CHICAGO – If you can remember the 1990s outside of childhood, you are in the glow of middle age, so congratulations. The Brown Paper Box Co. theater ensemble takes us back to those thrilling days of yesteryear with “Spike Heels,” a relationship comedy centering on the co-mingling antics of two couples, with a slight nod toward George Bernard Shaw and the play “Pygmalion” (or its musical counterpart, “My Fair Lady”).
House of Flying Daggers
CHICAGO – I could never quite get my finger on why the super-talented Zhang Yimou (“Hero,” “House of the Flying Daggers”) chose to make “A Woman, a Gun and a Noodle Shop,” a loose remake of the film that introduced Joel and Ethan Coen to the world, “Blood Simple.” It is a case of a talented Chinese director attempting to make a very American genre: noir. To what end? Would it be interesting to watch the Coens remake “Hero”? Sure, but mostly as curiosity and I expect more than curiosities from someone as notable as Yimou.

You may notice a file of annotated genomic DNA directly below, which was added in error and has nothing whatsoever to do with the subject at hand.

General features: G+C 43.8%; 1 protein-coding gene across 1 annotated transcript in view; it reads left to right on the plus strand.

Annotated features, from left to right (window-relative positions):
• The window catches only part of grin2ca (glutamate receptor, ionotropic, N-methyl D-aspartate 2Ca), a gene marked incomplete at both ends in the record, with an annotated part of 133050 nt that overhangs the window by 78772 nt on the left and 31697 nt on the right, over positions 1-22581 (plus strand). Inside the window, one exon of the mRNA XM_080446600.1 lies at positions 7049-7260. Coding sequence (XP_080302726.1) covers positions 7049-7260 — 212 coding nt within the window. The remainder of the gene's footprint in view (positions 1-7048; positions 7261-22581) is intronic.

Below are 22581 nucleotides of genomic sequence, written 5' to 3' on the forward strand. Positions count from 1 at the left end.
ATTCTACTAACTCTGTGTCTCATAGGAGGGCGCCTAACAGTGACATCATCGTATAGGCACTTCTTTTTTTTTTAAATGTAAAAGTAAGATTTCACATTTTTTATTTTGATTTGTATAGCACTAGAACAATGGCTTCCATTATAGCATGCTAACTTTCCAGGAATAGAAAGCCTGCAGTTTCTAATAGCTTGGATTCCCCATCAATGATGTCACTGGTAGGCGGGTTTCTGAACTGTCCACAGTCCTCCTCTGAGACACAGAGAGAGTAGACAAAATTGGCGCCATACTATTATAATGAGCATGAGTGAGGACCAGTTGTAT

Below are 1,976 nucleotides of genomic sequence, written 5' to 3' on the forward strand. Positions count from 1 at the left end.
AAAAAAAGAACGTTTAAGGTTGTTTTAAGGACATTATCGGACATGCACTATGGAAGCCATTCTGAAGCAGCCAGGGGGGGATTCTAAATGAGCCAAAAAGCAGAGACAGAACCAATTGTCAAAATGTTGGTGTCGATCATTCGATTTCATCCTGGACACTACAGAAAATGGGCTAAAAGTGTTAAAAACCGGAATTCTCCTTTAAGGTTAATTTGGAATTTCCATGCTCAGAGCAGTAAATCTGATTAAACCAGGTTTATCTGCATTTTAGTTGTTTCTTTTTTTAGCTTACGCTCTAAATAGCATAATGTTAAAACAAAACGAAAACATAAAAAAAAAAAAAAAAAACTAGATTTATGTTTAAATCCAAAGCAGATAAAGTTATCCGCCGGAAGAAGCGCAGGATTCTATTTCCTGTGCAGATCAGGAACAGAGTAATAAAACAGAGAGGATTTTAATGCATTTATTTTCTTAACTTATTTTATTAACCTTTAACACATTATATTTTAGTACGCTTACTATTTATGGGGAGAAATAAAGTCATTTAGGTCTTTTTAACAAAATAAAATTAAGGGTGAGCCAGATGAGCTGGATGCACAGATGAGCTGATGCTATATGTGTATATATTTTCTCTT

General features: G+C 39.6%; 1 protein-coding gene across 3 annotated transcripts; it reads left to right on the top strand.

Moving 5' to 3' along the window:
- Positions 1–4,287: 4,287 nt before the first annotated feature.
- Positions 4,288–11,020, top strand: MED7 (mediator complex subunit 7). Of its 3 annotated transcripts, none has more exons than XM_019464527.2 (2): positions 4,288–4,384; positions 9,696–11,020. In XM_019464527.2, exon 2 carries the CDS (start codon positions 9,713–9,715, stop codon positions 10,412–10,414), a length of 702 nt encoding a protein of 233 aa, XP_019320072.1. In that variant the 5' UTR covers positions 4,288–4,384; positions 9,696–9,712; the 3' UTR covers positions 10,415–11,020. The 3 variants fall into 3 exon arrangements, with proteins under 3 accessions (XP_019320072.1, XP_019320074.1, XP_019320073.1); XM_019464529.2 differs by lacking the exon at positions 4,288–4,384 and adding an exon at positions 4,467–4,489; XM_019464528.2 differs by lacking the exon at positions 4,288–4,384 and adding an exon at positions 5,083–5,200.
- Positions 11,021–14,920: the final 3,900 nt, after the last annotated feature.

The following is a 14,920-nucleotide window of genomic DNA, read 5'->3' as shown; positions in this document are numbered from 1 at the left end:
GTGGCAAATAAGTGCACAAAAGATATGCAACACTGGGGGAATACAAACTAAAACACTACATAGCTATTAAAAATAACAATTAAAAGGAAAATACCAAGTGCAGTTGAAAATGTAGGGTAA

CHICAGO – Bill Kong can rightly be considered the producer King of the Modern Samarai Film. After cutting his teeth on the seminal “Crouching Tiger, Hidden Dragon,” his latest release is a new spin on the genre with “Blood, The Last Vampire.”
Interview: Director Roger Spottiswoode Captures Spirit of China’s Past in ‘The Children of Huang Shi’Submitted by HollywoodChicago.com on June 7, 2008 - 3:32pm
CHICAGO – The second Chinese/Japanese war, which was a 1937 prelude to the great conflict of World War II, is notable today mostly because modern China rose from its ashes. Largely forgotten except for the survivors, it is a backdrop for “The Children of Huang Shi,” which is a new film from veteran director Roger Spottiswoode.